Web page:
Imaging Collaterals in Acute Stroke (iCAS) (iCAS)
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|ClinicalTrials.gov Identifier: NCT02225730|
Recruitment Status : Recruiting
First Posted : August 26, 2014
Last Update Posted : October 11, 2018
Stroke is caused by a sudden blockage of a blood vessel that delivers blood to the brain. Unblocking the blood vessel with a blood clot removal device restores blood flow and if done quickly may prevent the disability that can be caused by a stroke.
However, not all stroke patients benefit from having their blood vessel unblocked.
The aim of this study is to determine if special brain imaging, called MRI, can be used to identify which stroke patients are most likely to benefit from attempts to unblock their blood vessel with a special blood clot removal device. In particular, we will assess in this trial whether a noncontrast MR imaging sequence, arterial spin labeling (ASL), can demonstrate the presence of collateral blood flow (compared with a gold standard of the angiogram) and whether it is useful to predict who will benefit from treatment.
|Condition or disease|
Intravenous tissue plasminogen activator (IV tPA) is the standard of care treatment for stroke patients when treatment can be initiated within 3 hours after symptom onset. Unfortunately, only a very small fraction of stroke patients is treated with tPA, and benefits from tPA. This is the result of two main limitations of tPA therapy.
First, the proportion of patients that can be treated with iv tPA is small. Because of the narrow three hour time-window during which tPA is effective, only patients who arrive to the hospital early on can be treated with tPA. Most stroke patients, however, arrive at the hospital after the three-hour time-window and are therefore excluded from tPA treatment. Second, stroke patients who receive tPA do not always benefit because the treatment does not restore blood flow in all patients.
Patients with persistent blood vessel occlusions and no improvement in their clinical condition after receiving tPA or those arriving at the hospital outside the 3 hour time window routinely undergo mechanical clot removal to open an occluded blood vessel in the brain.
Mechanical clot removal increases the percentage of stroke patients who achieve recanalization, and as a result may increase the proportion of patients who have good clinical outcomes. However it is unclear for which stroke patients mechanical thrombectomy is most suitable. Although effective at removing blood-clots, it appears that mechanical clot retrieval is not beneficial for all patients. Whereas some patients benefit, others experience no effect, and yet others are likely harmed by mechanical clot retrieval. In order to avoid harm and maximize benefit it is important to know, prior to initiation of the mechanical clot retrieval procedure, if the procedure is likely to result in a clinical improvement. We hypothesize that the response to mechanical clot retrieval can be predicted based on characteristics of an MRI scan obtained just prior to the retrieval procedure. In particular, this study will assess whether a new non-contrast MR imaging method, arterial spin labeling (ASL), which measures cerebral blood flow and can give insight into collateral flow, is effective at predicting who will benefit most from treatment. The investigators hope to learn if these new MRI techniques can help identify which patients are most likely to benefit from mechanical clot removal after receiving tPA.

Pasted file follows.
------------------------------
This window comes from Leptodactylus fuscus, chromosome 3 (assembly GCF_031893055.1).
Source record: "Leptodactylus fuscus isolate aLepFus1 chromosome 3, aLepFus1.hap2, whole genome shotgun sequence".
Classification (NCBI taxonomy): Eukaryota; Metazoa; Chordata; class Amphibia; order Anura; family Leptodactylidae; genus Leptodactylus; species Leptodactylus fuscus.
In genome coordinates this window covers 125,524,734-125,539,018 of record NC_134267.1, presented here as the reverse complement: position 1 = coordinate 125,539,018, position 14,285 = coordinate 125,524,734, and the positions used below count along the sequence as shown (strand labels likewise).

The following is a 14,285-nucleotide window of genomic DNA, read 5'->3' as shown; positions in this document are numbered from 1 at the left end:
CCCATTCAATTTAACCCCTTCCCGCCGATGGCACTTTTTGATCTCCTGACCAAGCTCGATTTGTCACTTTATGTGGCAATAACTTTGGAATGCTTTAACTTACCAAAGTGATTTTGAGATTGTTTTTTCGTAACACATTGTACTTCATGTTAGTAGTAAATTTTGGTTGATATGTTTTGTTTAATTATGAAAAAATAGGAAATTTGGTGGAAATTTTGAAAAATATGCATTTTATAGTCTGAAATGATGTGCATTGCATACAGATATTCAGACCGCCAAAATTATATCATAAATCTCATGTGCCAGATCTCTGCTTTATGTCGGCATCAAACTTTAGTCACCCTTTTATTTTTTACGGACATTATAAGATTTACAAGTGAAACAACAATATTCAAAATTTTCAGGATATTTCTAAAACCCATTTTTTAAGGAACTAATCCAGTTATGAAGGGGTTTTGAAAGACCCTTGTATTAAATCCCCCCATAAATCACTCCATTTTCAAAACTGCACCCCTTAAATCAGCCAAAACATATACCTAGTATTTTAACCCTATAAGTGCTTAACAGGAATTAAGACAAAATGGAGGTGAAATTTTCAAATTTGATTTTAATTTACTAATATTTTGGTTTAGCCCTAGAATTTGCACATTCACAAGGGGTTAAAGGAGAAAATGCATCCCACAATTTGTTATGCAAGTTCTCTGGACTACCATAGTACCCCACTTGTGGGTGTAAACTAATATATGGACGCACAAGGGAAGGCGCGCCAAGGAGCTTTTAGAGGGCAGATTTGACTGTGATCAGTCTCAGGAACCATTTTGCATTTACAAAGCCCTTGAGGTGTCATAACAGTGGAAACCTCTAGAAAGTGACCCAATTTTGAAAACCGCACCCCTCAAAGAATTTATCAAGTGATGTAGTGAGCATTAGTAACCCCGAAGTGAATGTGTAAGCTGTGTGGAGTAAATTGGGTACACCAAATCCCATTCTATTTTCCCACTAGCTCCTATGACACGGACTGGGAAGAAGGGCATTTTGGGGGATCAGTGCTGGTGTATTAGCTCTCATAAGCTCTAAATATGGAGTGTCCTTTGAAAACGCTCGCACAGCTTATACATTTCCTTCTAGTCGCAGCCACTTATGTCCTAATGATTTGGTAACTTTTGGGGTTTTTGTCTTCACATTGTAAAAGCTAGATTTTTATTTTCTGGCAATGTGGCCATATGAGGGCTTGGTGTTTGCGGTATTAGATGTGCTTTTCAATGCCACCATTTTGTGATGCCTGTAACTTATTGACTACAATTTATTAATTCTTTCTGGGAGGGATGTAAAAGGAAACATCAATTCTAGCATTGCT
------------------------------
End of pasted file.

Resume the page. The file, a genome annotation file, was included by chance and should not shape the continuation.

|Study Type :||Observational|
|Estimated Enrollment :||200 participants|
|Official Title:||Imaging Collaterals in Acute Stroke|
|Study Start Date :||September 2013|
|Estimated Primary Completion Date :||August 2019|
|Estimated Study Completion Date :||August 2019|
- favorable clinical response [ Time Frame: day 30 ]A "favorable clinical response", defined as an 8-point or more improvement on the NIH score when comparing the baseline score to the 30-day score or NIH score of 0 or a 30-day NIH score of 0-1
- modified Rankin Score [ Time Frame: day 90 ]90 day modified Rankin Score 5-6 and 90 day modified Rankin distribution
To learn more about this study, you or your doctor may contact the study research staff using the contact information provided by the sponsor.
Please refer to this study by its ClinicalTrials.gov identifier (NCT number): NCT02225730
|Contact: Gregory Zaharchuk, MDemail@example.com|
|Contact: Stephanie Kemp, BSfirstname.lastname@example.org|
|United States, California|
|Eden Medical Center||Terminated|
|Castro Valley, California, United States, 94546|
|Stanford University Medical Center||Recruiting|
|Stanford, California, United States, 94035|
|Principal Investigator: Gregory Zaharchuk, MD|
|Sub-Investigator: Gregory Albers, MD|
|Sub-Investigator: Maarten Lansberg, MD/PhD|
|Sub-Investigator: Anna Finley Caulfield, MD|
|Sub-Investigator: Waimei A Tai, MD|
|Sub-Investigator: Paul George, MD, PhD|
|Sub-Investigator: Chitra Venkat, MBBS, MD|
|Sub-Investigator: Karen Hirsch, MD|
|Sub-Investigator: Nirali Vora, MD|
|Sub-Investigator: Neil Schwartz, MD, PhD|
|Sub-Investigator: Marion Buckwalter, MD, PhD|
|United States, Pennsylvania|
|University of Pittsburgh||Terminated|
|Pittsburgh, Pennsylvania, United States, 15213|
|United States, Washington|
|Seattle, Washington, United States, 98122|
|Principal Investigator:||Gregory Zaharchuk, MD||Stanford University|